Maryland paleontologists and volunteers participating in a dig at Dinosaur Park in Prince George’s County, uncovered the largest theropod fossil in Eastern North America, dating back 115 million years.
The discovery, along with other fossils found nearby, elevated the classification of Dinosaur Park in Laurel, Maryland, to a bone bed, a term used by paleontologists when bones form multiple species are found in the same geologic layer.
It is not the first bone bed discovered in Maryland, though it is the first one to be discovered in the state since 1887, according to a press release from the Maryland-National Capital Park and Planning Commission (M-NCPPC), Department of Parks and Recreation in Prince George’s County.
This illustration provided by Mark P. Witton in March 2023 depicts a juvenile Edmontosaurus being eaten by a Tyrannosaurus rex with a lipped mouth. The teeth on T-Rex and other big theropods were likely covered by scaly lips, concludes a study published Thursday, March 30, 2023, in the journal Science. The dinosaur’s teeth didn’t stick out when its mouth was closed, and even in a wide open bite, you might just see the tips, the scientists found. (Mark P. Witton via AP)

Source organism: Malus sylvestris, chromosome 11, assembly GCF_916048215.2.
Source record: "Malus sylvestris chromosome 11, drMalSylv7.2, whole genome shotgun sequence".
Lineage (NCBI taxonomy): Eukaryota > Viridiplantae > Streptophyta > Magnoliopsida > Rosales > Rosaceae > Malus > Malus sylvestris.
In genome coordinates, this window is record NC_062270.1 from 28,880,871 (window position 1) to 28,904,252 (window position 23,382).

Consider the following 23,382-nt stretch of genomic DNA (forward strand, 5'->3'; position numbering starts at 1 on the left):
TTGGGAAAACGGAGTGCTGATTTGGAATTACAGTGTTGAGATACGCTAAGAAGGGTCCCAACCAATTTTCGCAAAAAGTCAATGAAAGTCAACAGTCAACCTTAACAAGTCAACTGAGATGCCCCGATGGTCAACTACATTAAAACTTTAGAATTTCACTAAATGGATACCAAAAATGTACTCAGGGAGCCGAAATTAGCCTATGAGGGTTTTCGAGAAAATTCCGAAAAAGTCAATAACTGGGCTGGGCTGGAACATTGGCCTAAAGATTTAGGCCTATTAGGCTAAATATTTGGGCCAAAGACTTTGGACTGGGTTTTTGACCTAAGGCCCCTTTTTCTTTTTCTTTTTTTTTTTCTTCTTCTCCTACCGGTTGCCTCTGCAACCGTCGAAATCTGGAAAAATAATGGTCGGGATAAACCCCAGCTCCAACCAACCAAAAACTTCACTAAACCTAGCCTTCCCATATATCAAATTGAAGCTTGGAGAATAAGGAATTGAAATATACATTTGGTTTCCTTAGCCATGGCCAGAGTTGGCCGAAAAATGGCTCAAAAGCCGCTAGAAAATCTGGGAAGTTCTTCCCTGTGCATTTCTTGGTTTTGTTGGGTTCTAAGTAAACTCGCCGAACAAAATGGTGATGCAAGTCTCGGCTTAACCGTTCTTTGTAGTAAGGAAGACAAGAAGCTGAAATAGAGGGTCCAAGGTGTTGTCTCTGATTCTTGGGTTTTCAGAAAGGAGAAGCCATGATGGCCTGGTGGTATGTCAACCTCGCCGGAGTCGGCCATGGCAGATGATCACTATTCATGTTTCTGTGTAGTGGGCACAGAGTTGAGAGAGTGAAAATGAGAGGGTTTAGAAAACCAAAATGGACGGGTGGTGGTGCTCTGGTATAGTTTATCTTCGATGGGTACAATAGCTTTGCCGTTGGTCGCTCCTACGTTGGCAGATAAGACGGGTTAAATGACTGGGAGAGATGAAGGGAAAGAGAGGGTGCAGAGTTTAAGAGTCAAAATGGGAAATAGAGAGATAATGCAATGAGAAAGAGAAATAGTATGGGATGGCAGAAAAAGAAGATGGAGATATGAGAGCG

The shinbone, Hodnett hypothesized, was from an Acrocanthosaurus, which measured about 38 feet, and is the largest theropod from the early Cretaceous period.
Teeth from Acrocanthosauruses have been found at Dinosaur Park in the past.
Not only was Dinosaur Park one of the first dinosaur fossil sites found in the U.S., but he also said it provides insight into the types of plants and animals there during a critical period in Earth’s history.
A 4-foot limb bone that is encased in ironstone was the first dinosaur fossil found in the bone bed, though it is unclear what type of dinosaur the bone came from.